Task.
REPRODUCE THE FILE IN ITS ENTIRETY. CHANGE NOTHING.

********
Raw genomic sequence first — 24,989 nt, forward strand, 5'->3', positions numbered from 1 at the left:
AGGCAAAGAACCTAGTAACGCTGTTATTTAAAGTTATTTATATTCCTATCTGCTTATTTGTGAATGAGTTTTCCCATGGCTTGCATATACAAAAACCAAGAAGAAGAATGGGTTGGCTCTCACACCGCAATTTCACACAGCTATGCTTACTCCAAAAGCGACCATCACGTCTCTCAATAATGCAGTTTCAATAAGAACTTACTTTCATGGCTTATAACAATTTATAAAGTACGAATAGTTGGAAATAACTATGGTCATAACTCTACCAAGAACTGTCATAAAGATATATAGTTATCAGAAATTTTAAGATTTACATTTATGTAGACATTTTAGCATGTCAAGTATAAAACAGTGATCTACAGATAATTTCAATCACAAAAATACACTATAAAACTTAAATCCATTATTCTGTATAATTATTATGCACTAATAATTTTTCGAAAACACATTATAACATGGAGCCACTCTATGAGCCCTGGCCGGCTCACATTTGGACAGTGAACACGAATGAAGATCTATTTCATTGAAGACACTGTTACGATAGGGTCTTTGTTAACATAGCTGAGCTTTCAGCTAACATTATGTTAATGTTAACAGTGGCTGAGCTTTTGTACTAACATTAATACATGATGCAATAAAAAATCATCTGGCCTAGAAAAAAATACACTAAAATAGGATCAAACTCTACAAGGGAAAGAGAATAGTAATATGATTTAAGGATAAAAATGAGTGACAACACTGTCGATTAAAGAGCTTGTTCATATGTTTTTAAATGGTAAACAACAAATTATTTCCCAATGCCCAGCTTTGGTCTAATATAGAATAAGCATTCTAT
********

Raw genomic sequence first — 24,989 nt, forward strand, 5'->3', positions numbered from 1 at the left:
AGGCAAAGAACCTAGTAACGCTGTTATTTAAAGTTATTTATATTCCTATCTGCTTATTTGTGAATGAGTTTTCCCATGGCTTGCATATACAAAAACCAAGAAGAAGAATGGGTTGGCTCTCACACCGCAATTTCACACAGCTATGCTTACTCCAAAAGCGACCATCACGTCTCTCAATAATGCAGTTTCAATAAGAACTTACTTTCATGGCTTATAACAATTTATAAAGTACGAATAGTTGGAAATAACTATGGTCATAACTCTACCAAGAACTGTCATAAAGATATATAGTTATCAGAAATTTTAAGATTTACATTTATGTAGACATTTTAGCATGTCAAGTATAAAACAGTGATCTACAGATAATTTCAATCACAAAAATACACTATAAAACTTAAATCCATTATTCTGTATAATTATTATGCACTAATAATTTTTCGAAAACACATTATAACATGGAGCCACTCTATGAGCCCTGGCCGGCTCACATTTGGACAGTGAACACGAATGAAGATCTATTTCATTGAAGACACTGTTACGATAGGGTCTTTGTTAACATAGCTGAGCTTTCAGCTAACATTATGTTAATGTTAACAGTGGCTGAGCTTTTGTACTAACATTAATACATGATGCAATAAAAAATCATCTGGCCTAGAAAAAAATACACTAAAATAGGATCAAACTCTACAAGGGAAAGAGAATAGTAATATGATTTAAGGATAAAAATGAGTGACAACACTGTCGATTAAAGAGCTTGTTCATATGTTTTTAAATGGTAAACAACAAATTATTTCCCAATGCCCAGCTTTGGTCTAATATAGAATAAGCATTCTAT